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Biofilm formation, phenotypic production of cellulose and gene expression in Salmonella enterica decrease under anaerobic conditions
- Lamas, A., Miranda, J.M., Vázquez, B., Cepeda, A., Franco, C.M.
- International journal of food microbiology 2016 v.238 pp. 63-67
- Salmonella enterica subsp. enterica, aerobiosis, anaerobic conditions, anaerobiosis, bacteria, biofilm, cellulose, food pathogens, food processing, gene expression, genes, modified atmosphere packaging, oxygen, phenotype, quorum sensing, serotypes, transcription (genetics)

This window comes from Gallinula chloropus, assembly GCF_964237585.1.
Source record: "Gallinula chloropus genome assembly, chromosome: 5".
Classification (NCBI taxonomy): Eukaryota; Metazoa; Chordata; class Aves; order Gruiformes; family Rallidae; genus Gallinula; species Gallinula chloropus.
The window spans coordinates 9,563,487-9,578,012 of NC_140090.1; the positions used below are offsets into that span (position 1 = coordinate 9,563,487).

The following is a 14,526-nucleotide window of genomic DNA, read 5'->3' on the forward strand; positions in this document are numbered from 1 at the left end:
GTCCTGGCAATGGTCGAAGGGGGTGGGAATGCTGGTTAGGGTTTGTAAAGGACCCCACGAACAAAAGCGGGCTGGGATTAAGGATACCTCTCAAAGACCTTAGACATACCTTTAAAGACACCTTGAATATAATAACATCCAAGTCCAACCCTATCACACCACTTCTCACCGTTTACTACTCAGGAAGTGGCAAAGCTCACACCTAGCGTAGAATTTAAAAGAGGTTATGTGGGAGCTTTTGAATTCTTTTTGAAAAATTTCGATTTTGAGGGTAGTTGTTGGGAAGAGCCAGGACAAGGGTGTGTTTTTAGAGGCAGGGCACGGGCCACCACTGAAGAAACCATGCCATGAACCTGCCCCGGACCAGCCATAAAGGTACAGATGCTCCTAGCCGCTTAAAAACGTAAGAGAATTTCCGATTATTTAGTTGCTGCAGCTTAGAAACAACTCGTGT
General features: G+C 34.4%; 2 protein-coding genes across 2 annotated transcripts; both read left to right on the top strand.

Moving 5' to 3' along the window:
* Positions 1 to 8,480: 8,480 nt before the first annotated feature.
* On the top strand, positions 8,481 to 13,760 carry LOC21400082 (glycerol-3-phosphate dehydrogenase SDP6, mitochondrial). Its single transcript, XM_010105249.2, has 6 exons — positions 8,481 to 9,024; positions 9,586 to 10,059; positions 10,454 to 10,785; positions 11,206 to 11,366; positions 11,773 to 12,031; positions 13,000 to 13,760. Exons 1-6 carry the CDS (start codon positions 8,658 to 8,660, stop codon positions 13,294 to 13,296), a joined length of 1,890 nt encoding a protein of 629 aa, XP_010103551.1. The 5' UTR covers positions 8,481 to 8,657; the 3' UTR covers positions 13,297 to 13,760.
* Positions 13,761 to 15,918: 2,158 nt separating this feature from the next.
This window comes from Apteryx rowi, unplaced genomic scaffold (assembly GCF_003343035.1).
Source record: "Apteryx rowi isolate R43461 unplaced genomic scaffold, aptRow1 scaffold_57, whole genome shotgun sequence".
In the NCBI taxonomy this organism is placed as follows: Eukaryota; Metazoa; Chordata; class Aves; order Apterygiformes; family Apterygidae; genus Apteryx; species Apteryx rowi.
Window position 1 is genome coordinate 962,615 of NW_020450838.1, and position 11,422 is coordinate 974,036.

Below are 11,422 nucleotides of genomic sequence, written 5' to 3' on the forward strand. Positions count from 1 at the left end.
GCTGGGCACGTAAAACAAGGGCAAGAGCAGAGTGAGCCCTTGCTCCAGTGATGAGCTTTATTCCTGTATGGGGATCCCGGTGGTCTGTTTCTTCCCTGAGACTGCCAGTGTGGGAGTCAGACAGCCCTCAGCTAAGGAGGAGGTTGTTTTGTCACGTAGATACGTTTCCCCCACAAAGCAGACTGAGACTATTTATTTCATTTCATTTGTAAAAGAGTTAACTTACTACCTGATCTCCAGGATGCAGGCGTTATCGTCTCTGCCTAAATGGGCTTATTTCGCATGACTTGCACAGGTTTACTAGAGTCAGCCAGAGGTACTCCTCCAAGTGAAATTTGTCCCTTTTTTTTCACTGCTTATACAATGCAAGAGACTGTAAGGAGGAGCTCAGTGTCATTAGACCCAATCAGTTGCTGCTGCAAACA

- Salmonella enterica subsp. enterica is one of the main food-borne pathogens. This microorganism combines an aerobic life outside the host with an anaerobic life within the host. One of the main concerns related to S. enterica is biofilm formation and cellulose production. In this study, biofilm formation, morphotype, cellulose production and transcription of biofilm and quorum sensing-related genes of 11 S. enterica strains were tested under three different conditions: aerobiosis, microaerobiosis, and anaerobiosis. The results showed an influence of oxygen levels on biofilm production. Biofilm formation was significantly higher (P<0.05) in aerobiosis than in microaerobiosis and anaerobiosis. Cellulose production and RDAR (red, dry, and rough) were expressed only in aerobiosis. In microaerobiosis, the strains expressed the SAW (smooth and white) morphotype, while in anaerobiosis the colonies appeared small and red. The expression of genes involved in cellulose synthesis (csgD and adrA) and quorum sensing (sdiA and luxS) was reduced in microaerobiosis and anaerobiosis in all S. enterica strains tested. This gene expression levels were less reduced in S. Typhimurium and S. Enteritidis compared to the tested serotypes. There was a relationship between the expression of biofilm and quorum sensing-related genes. Thus, the results from this study indicate that biofilm formation and cellulose production are highly influenced by atmospheric conditions. This must be taken into account as contamination with these bacteria can occur during food processing under vacuum or modified atmospheres.